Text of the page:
Close began with the photograph as a point of departure. He then chose, as he often remarked, to consistently “alter the variables” in the way he transposed his photographic sources, in the process creating a remarkable pictorial language that continued to become richer and to expand through the decades.
By 1967 Close had completed graduate work at Yale University, moved to New York City, and abandoned the abstract work of his school years to begin painting from photographs. “I decided to just use whatever happened in the photograph,” he remarked in a 2003 interview. “By limiting myself to black paint on white canvas, I would have to make decisions early and live with them.” At the same time, he sought to eliminate any brushes or tools with which he was comfortable working: “I was constructing a series of self-imposed limitations that would guarantee that I could no longer make what I had been making and push me somewhere else.”
Setting these parameters led Close to paint his first self-portrait in 1967; Big Self-Portrait (1967–1968) (seen at the top of this post) was acquired by the Walker Art Center by then-director Martin Friedman directly from Close’s studio. It would be the artist’s first sale to a museum, and inaugurated a decades-long relationship between Close and the Walker that included many more acquisitions as well as two comprehensive solo exhibitions. “The day that I photographed myself … there wasn’t anyone to look through the viewfinder, so I focused on the wall. … I didn’t realize that I was going to get so much out of focus. Then I realized the minute I started to make the painting that it was far more interesting because there was a range of focus. The tip of the nose blurred and the ears and everything else went out of focus, so I began to engineer that.”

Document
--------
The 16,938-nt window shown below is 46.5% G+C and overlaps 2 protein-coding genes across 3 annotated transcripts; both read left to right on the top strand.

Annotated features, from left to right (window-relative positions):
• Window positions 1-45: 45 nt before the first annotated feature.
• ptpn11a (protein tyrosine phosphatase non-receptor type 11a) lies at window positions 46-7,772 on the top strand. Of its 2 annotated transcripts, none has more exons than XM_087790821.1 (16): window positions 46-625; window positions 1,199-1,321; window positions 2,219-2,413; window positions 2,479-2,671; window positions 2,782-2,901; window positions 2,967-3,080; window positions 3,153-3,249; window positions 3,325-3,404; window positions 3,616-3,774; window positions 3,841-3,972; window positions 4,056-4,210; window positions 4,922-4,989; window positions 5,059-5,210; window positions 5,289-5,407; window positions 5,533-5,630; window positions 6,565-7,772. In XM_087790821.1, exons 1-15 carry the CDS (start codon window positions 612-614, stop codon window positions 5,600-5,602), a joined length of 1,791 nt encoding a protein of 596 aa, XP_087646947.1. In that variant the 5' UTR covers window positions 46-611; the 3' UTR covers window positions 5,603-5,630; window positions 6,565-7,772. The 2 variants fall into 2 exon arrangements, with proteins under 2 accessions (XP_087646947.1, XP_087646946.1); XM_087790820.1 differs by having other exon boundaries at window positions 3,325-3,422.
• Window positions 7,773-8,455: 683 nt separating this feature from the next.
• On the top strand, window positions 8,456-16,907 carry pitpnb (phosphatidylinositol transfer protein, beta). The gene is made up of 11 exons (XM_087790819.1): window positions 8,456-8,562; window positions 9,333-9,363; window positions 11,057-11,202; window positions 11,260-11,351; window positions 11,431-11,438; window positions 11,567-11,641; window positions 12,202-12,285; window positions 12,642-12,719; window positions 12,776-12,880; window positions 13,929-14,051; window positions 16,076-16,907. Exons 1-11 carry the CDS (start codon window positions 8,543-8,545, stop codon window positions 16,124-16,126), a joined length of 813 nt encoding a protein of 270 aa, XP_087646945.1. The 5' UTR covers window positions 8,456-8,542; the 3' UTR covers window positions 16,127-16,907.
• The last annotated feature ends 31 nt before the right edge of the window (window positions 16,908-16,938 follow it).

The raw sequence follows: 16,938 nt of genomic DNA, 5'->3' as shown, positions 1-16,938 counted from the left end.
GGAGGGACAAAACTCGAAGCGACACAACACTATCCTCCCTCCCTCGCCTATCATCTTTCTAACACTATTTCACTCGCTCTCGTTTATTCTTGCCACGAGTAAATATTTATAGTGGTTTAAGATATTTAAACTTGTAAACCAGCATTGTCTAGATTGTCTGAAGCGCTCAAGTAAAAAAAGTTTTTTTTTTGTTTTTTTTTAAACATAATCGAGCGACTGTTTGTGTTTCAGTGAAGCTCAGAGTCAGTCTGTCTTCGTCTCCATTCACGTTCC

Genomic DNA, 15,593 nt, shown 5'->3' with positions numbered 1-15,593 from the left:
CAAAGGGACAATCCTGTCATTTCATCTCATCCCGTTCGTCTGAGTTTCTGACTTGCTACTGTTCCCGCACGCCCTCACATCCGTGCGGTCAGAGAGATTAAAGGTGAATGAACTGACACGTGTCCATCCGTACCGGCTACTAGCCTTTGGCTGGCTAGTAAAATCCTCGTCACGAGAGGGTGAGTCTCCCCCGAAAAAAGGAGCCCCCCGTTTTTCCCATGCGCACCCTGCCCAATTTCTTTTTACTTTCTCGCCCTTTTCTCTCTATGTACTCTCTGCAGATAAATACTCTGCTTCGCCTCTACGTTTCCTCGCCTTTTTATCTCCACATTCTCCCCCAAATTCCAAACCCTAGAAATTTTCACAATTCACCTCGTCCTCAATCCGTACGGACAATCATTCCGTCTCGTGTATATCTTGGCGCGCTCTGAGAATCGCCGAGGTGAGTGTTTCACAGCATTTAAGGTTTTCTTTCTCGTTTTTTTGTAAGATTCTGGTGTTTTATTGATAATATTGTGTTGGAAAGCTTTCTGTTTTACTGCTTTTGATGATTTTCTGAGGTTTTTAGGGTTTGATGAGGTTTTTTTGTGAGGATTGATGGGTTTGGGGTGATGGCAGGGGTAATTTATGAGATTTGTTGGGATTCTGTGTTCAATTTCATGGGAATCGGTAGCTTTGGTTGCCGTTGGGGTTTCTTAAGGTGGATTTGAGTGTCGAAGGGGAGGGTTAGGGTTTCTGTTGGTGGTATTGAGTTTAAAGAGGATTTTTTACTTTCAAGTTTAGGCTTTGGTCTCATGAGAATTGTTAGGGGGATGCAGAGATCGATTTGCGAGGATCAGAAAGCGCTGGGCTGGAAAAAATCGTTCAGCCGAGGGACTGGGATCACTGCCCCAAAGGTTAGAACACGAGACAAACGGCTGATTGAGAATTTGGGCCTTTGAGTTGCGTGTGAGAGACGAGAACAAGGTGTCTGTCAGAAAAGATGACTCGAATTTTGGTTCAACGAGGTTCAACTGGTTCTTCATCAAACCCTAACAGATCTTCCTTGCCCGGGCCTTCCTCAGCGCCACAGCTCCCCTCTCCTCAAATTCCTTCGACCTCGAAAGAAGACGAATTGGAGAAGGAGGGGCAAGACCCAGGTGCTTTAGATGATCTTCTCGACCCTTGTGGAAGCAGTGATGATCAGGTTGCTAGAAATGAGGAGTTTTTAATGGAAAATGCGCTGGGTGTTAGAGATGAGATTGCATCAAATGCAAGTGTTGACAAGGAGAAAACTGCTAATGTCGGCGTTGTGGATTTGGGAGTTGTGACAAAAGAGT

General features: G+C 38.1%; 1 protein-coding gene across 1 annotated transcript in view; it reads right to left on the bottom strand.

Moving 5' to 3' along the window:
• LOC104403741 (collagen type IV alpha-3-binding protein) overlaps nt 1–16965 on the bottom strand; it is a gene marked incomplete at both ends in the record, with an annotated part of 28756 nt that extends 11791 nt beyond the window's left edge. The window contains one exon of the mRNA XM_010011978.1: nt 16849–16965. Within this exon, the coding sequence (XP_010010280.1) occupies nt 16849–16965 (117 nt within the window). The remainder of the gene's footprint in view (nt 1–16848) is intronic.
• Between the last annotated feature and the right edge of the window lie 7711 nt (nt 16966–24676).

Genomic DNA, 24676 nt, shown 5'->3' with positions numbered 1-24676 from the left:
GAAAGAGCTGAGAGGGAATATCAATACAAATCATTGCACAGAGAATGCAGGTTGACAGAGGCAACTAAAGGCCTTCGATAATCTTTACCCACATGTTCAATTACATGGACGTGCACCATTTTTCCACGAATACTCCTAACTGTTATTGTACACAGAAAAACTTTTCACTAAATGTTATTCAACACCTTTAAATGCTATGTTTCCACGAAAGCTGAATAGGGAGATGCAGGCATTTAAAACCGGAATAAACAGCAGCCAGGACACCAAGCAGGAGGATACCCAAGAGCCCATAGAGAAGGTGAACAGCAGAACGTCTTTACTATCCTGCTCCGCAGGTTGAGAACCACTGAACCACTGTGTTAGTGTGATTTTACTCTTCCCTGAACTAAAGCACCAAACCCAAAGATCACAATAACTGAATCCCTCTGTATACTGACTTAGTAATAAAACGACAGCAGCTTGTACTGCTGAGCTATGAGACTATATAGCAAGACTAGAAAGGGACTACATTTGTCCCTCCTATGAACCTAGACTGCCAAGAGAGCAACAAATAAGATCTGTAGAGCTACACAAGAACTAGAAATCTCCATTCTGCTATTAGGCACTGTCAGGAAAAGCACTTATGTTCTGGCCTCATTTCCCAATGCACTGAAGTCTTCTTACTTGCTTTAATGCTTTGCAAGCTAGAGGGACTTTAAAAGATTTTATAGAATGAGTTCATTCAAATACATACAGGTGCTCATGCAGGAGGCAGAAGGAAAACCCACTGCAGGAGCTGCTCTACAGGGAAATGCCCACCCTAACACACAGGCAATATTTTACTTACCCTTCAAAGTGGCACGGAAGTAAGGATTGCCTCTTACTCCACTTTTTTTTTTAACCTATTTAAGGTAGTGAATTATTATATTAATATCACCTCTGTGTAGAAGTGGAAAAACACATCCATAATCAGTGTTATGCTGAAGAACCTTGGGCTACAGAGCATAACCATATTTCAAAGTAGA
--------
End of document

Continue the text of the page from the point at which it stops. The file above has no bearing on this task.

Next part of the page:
Big Self-Portrait was a watershed image for Close. It defined his basic working method, which he continued to use in various permutations throughout his career. Using a technique employed by both Renaissance painters and 20th-century billboard artists, he overlaid a grid on his source photograph and, over the course of four months, transposed his subject square by square to the new 9-by-7-foot canvas. The artist’s rumpled, mug-shotlike visage looms from the canvas, cigarette dangling from his lips. The finished painting is as iconic as it is arresting.
He went on to paint a related group of eight black-and-white “heads,” as he referred to them, which included portraits of fellow artists Nancy Graves, Richard Serra, and Frank Stella as well as composer Philip Glass. In the years that followed, Close reintroduced color into his work and began to fully explore his formula in unique works on paper and prints. He also embraced Polaroid photography as another means of building an image.
http://www.ftn-boooks.com has some nice Chuck Close publications available.